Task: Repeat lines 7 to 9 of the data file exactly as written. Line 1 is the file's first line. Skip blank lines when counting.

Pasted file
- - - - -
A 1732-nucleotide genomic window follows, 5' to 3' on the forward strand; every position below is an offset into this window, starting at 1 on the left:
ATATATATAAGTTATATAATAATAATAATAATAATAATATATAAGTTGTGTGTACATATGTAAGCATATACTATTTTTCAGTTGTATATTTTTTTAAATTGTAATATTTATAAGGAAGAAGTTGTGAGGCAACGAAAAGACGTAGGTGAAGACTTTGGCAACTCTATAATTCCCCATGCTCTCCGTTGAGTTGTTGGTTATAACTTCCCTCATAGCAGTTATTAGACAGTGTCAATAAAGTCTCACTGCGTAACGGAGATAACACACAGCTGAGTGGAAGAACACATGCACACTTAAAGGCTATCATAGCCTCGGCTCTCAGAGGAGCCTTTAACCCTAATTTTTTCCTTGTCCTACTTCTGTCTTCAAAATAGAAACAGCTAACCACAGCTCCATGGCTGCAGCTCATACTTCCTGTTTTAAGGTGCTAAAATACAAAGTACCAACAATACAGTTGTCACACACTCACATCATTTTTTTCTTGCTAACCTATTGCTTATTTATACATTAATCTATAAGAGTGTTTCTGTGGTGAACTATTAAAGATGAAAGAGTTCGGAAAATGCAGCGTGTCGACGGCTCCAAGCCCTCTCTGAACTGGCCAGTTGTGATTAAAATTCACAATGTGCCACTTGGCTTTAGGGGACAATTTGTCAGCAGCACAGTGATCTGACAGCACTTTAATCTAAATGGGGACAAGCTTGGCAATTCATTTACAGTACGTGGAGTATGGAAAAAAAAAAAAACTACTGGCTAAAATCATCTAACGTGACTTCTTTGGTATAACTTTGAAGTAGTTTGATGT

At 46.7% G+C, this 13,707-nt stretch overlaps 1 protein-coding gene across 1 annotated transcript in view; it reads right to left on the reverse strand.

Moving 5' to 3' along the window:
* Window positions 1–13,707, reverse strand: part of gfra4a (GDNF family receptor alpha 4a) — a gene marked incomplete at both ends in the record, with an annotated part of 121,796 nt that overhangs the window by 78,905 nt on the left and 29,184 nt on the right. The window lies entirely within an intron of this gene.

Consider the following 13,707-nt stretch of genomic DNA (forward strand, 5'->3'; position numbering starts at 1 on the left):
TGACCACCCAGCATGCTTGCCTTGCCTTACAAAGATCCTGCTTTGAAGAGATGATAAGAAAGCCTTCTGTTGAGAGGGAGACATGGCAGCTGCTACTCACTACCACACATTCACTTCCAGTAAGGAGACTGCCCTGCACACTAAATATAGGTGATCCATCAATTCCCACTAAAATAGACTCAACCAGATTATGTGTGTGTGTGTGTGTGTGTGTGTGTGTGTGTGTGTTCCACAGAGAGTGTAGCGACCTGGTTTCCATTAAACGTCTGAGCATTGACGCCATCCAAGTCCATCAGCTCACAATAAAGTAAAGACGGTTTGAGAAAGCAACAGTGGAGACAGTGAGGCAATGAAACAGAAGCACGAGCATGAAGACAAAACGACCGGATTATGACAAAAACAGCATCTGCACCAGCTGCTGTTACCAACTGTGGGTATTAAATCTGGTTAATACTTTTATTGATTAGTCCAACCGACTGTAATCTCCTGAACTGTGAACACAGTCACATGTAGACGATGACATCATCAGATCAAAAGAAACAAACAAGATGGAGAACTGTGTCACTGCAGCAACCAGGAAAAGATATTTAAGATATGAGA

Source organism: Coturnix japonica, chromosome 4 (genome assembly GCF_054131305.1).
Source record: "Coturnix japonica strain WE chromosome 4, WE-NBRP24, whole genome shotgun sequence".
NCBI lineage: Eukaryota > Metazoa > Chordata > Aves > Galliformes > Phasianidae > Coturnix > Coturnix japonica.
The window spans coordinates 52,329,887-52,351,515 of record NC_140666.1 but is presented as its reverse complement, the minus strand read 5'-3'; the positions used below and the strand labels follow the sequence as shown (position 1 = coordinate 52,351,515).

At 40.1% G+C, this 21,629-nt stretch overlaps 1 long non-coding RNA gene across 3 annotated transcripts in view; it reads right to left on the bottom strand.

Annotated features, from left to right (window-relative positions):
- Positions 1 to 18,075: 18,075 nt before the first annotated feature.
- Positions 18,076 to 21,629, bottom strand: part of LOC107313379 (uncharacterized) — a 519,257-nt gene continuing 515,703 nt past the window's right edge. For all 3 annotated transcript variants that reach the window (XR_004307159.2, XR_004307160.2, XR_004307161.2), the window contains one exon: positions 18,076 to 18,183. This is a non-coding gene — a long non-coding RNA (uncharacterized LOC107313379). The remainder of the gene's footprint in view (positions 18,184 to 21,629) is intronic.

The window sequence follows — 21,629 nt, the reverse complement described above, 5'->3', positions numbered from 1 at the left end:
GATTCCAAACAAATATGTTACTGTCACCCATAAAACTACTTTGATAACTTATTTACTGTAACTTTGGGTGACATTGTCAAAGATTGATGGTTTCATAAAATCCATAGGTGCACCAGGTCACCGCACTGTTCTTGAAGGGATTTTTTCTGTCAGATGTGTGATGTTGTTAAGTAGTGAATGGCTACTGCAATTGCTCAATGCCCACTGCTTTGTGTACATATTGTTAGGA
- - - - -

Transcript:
TGACCACCCAGCATGCTTGCCTTGCCTTACAAAGATCCTGCTTTGAAGAGATGATAAGAAAGCCTTCTGTTGAGAGGGAGACATGGCAGCTGCTACTCACTACCACACATTCACTTCCAGTAAGGAGACTGCCCTGCACACTAAATATAGGTGATCCATCAATTCCCACTAAAATAGACTCAACCAGATTATGTGTGTGTGTGTGTGTGTGTGTGTGTGTGTGTGTGTTCCACAGAGAGTGTAGCGACCTGGTTTCCATTAAACGTCTGAGCATTGACGCCATCCAAGTCCATCAGCTCACAATAAAGTAAAGACGGTTTGAGAAAGCAACAGTGGAGACAGTGAGGCAATGAAACAGAAGCACGAGCATGAAGACAAAACGACCGGATTATGACAAAAACAGCATCTGCACCAGCTGCTGTTACCAACTGTGGGTATTAAATCTGGTTAATACTTTTATTGATTAGTCCAACCGACTGTAATCTCCTGAACTGTGAACACAGTCACATGTAGACGATGACATCATCAGATCAAAAGAAACAAACAAGATGGAGAACTGTGTCACTGCAGCAACCAGGAAAAGATATTTAAGATATGAGA

Source organism: Coturnix japonica, chromosome 4 (genome assembly GCF_054131305.1).
Source record: "Coturnix japonica strain WE chromosome 4, WE-NBRP24, whole genome shotgun sequence".